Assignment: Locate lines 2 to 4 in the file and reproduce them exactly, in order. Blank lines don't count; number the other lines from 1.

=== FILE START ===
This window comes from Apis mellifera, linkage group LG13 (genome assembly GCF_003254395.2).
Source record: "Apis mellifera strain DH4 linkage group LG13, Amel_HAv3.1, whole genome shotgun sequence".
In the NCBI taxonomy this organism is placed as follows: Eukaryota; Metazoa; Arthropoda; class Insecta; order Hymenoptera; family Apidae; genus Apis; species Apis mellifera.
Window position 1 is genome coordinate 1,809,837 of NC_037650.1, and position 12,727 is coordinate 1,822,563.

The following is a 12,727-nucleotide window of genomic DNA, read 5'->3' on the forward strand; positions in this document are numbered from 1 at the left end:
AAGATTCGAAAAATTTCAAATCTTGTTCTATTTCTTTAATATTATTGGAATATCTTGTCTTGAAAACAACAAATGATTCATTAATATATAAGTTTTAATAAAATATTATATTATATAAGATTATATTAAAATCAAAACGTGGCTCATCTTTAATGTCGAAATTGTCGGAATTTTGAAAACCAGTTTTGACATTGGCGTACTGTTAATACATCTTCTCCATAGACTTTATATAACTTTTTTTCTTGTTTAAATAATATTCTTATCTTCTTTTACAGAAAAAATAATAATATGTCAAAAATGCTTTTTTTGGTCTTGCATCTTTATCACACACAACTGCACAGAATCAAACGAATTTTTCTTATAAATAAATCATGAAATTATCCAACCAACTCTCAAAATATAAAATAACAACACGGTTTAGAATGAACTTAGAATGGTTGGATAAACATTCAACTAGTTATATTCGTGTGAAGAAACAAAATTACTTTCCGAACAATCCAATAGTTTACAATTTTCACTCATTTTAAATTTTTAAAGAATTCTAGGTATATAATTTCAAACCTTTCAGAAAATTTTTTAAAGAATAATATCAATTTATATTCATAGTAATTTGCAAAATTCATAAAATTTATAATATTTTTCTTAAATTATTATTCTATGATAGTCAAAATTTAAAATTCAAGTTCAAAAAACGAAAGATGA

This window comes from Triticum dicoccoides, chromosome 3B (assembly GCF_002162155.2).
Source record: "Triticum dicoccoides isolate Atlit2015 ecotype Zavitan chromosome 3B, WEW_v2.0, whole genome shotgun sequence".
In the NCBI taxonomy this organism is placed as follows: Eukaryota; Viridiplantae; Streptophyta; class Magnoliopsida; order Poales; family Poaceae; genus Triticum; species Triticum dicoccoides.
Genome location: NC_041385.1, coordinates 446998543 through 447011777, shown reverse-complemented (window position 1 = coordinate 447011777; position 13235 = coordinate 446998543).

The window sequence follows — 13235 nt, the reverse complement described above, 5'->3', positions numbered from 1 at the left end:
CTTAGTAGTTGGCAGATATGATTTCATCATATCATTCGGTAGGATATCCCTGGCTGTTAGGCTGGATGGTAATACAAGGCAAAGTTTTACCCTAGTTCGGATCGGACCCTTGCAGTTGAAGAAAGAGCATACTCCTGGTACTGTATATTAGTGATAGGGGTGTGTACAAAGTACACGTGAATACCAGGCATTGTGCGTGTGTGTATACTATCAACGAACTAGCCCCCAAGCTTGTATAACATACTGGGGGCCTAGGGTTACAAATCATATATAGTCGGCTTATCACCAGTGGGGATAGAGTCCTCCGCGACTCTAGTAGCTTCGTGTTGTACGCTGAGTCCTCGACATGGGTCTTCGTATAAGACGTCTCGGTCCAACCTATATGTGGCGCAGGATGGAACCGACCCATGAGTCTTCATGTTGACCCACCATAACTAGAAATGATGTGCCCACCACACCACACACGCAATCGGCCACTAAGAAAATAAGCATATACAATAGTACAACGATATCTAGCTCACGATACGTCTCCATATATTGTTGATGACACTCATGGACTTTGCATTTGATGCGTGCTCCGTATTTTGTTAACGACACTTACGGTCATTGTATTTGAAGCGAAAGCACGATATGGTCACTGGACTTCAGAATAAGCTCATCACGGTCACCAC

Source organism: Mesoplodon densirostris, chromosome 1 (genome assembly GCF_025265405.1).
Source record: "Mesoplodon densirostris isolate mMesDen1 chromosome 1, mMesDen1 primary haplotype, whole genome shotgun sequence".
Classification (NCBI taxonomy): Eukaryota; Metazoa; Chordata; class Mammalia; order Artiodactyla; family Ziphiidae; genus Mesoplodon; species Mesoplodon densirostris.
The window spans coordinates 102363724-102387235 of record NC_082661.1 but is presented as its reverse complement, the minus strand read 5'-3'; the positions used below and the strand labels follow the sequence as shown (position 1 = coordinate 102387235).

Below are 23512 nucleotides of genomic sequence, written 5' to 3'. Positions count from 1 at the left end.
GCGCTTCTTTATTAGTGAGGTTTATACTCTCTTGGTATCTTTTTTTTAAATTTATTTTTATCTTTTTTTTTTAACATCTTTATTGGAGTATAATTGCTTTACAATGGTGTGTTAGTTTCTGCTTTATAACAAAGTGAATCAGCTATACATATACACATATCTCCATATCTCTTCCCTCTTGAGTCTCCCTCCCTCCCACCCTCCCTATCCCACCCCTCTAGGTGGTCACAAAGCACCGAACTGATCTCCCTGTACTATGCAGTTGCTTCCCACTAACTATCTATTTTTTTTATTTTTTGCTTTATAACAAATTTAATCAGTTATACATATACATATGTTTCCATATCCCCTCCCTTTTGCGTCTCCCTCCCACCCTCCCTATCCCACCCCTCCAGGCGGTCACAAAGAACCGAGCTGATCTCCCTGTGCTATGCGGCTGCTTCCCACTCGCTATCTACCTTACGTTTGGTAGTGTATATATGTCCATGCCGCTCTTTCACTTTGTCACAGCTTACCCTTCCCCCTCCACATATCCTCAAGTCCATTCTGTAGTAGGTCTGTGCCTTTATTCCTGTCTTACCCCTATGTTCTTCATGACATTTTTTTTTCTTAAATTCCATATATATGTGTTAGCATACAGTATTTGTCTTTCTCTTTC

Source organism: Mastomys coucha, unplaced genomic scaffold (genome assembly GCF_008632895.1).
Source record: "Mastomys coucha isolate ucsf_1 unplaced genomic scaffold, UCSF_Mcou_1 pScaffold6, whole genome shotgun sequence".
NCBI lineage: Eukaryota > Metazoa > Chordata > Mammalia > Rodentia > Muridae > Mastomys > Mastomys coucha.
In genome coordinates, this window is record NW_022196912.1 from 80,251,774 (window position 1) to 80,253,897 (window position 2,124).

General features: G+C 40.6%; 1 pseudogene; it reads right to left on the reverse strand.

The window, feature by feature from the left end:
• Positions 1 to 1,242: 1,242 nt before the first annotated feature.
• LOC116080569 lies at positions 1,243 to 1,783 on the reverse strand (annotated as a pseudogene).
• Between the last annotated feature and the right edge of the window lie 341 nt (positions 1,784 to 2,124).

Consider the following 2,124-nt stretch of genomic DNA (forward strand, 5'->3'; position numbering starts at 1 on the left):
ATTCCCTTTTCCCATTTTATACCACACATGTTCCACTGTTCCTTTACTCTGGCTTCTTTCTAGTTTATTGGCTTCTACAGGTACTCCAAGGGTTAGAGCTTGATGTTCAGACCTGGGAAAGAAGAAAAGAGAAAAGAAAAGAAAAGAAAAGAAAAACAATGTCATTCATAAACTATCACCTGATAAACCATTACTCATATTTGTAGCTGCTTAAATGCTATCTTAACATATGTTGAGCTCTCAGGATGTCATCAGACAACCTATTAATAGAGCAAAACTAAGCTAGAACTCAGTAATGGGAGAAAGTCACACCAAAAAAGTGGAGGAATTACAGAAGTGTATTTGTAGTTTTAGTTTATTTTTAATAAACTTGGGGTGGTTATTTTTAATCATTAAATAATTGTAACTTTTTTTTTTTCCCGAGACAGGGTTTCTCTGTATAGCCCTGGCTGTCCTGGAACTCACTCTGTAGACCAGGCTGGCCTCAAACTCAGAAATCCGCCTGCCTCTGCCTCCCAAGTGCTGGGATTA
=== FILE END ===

Source record: "Apis mellifera strain DH4 linkage group LG13, Amel_HAv3.1, whole genome shotgun sequence".
In the NCBI taxonomy this organism is placed as follows: Eukaryota; Metazoa; Arthropoda; class Insecta; order Hymenoptera; family Apidae; genus Apis; species Apis mellifera.
Window position 1 is genome coordinate 1,809,837 of NC_037650.1, and position 12,727 is coordinate 1,822,563.